Should Plus-Sized Women Pay Extra?

When some of us go shopping, we tend to take the clothes’ sizes for granted. Sure, you see a dress you like, fit it, and if it feels a bit too snug or a bit loose, you ask for another size, assuming it is available. So why shouldn’t plus-sized women expect the same?

There are many factors why retailers do not offer plus-sized clothing. One is expense. Technically, more fabric is needed to create plus sized clothing. Aside from getting less number of clothes out of a roll of fabric, creating plus sized clothing is harder, too. For instance, more fabric is used to create plus size evening dresses than it is to create gowns for petites. Aside from this, the stitching must be heavier to accommodate stronger seams. This is the reason why curvier women are having a hard time looking for affordable plus size evening dresses.

Another is storage. Plus sized garments take more space than smaller sizes. On the display window, sometimes a plus size evening dress may take up more space than smaller sized ones. Display windows have limited space and a store owner would want to display as much of his merchandise as he could. Same goes in the storage room where stocks are normally shelved. Racks can only hold a specific amount of weight, and larger pieces of clothing tend to be heavier. This means that racks can only hold a small number of plus-sized pieces compared to smaller pieces, given the same weight. What more if we want to stock plus sizes evening dresses?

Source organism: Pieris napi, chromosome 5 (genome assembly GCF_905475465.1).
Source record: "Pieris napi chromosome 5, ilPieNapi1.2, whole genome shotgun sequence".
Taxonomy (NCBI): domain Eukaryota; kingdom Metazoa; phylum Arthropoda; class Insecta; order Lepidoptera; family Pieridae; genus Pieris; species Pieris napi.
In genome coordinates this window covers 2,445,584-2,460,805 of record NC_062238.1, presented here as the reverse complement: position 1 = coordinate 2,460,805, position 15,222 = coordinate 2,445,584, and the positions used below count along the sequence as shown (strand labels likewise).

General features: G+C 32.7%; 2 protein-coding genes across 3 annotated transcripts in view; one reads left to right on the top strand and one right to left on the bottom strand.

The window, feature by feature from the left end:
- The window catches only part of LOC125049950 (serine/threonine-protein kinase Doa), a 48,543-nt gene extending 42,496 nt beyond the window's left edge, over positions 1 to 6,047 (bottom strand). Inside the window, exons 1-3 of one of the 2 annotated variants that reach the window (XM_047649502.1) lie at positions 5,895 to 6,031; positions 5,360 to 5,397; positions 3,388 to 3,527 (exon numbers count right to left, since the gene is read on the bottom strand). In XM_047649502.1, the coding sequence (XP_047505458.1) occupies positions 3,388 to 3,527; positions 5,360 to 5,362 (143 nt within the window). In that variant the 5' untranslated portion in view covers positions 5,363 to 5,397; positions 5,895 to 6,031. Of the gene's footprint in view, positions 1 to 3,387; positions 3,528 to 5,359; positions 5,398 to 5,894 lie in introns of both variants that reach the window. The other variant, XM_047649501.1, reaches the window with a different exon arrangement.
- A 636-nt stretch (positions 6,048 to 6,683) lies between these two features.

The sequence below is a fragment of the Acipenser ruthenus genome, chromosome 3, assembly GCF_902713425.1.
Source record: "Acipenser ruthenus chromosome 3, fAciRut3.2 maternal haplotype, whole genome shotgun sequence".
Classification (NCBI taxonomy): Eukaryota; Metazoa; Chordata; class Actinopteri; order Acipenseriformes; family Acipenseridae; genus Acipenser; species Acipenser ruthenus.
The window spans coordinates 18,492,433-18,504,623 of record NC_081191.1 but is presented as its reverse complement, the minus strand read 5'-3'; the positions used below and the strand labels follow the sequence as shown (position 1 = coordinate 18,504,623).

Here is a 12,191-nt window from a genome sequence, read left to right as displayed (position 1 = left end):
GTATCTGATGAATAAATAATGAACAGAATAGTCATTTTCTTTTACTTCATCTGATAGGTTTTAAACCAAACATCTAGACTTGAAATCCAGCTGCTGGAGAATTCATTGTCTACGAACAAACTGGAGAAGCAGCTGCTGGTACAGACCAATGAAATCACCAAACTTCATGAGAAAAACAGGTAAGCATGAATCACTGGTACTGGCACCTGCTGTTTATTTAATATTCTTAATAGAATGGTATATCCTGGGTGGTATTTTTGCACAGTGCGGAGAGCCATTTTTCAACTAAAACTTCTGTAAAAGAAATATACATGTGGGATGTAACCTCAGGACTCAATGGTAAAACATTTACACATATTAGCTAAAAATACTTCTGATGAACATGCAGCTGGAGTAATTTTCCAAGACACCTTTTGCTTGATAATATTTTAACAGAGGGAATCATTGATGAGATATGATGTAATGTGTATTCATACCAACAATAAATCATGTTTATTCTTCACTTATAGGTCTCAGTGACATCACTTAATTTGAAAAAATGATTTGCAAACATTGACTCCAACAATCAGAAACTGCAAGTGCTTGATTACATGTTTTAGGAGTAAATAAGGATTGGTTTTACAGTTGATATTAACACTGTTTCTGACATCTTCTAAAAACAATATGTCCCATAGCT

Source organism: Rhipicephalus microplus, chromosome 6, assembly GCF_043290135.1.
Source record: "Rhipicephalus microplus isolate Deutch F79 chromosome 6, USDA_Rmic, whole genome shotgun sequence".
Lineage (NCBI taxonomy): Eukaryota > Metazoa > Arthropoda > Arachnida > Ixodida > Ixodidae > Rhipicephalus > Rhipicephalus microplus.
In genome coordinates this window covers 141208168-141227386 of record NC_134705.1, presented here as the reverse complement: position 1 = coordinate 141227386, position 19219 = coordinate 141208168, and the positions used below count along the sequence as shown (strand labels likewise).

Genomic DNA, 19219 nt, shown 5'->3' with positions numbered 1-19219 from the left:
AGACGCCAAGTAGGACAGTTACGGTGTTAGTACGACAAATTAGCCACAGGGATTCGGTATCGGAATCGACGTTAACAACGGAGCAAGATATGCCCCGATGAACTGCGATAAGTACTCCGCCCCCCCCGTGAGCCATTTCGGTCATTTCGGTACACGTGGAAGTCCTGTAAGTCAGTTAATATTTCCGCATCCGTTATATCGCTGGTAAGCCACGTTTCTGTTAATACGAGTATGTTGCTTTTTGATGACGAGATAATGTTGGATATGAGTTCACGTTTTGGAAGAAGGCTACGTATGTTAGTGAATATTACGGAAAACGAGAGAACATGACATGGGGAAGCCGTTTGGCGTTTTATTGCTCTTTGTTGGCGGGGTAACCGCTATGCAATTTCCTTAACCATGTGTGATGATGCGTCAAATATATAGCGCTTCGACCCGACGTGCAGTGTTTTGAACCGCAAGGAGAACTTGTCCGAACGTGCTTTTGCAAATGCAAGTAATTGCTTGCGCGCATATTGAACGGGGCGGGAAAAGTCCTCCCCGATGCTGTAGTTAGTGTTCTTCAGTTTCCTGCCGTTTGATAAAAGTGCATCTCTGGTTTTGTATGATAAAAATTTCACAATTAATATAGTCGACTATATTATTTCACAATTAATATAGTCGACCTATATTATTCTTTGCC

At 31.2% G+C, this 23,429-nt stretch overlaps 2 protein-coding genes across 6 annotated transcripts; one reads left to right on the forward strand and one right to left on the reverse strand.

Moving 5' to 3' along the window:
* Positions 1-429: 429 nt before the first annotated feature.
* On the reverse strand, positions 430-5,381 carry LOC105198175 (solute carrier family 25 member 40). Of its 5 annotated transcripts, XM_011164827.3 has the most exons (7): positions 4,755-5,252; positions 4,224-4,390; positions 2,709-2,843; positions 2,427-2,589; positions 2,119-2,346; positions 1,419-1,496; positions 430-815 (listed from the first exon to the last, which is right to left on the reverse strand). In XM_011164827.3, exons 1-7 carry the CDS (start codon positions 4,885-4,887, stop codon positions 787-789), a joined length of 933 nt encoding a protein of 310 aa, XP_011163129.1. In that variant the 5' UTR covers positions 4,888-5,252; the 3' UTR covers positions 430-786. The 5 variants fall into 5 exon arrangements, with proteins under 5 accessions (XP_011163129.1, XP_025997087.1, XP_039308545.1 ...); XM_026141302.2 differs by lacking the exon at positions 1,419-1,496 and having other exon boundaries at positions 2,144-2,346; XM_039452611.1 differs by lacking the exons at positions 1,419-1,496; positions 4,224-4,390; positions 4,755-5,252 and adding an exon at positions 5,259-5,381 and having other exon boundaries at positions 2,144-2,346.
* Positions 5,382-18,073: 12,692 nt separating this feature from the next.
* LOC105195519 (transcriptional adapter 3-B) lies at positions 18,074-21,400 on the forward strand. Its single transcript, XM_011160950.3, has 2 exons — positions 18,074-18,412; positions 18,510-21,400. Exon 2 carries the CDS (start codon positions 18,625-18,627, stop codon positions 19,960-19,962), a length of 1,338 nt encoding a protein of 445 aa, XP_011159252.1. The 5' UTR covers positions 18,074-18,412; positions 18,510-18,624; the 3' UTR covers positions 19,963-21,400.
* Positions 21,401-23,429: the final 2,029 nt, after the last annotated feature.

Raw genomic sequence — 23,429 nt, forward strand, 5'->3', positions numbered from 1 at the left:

Designing for plus sized women is difficult, too, as plus sized women are not built the same way. Some have fat distributed equally on all parts of the body while some only have large chests, abdomens, hips or thighs.
But given these set of scenarios, is it right for the plus-sized consumer to pay more for the same article of clothing bought by her less-curvier counterpart? Some people think that two identical items should cost the same regardless of the difference in size. Others think that the smaller sized crowd is actually paying for the extra expense incurred by the plus sized clothing when the price is centralized, so they push for having the amount different for plus size.


Faced with this scenario, many retailers opt to create a separate line of clothing specially made for plus-sized women. Retailers recognize the opportunity presented by the growing number of plus-sized women with money to spend on shopping but are having issues – both operation and financial – with regard to combining smaller sized items with plus size. Forever 21, a popular brand catering to teenagers and young professionals, created a separate brand for the curvier crowd called Faith 21. Department stores went the same route as well by creating a separate brand called Salon Z, carrying high end designer labels catering to the heavier crowd.

It would take quite a while for mainstream retailers to include plus sizes in their stocks on a daily basis instead of referring to them as “special sizes” but what is important is that designers are now creating more clothes for heavier women so visiting plus-sized stores is worth a try. It’s a slow journey but we’re getting there.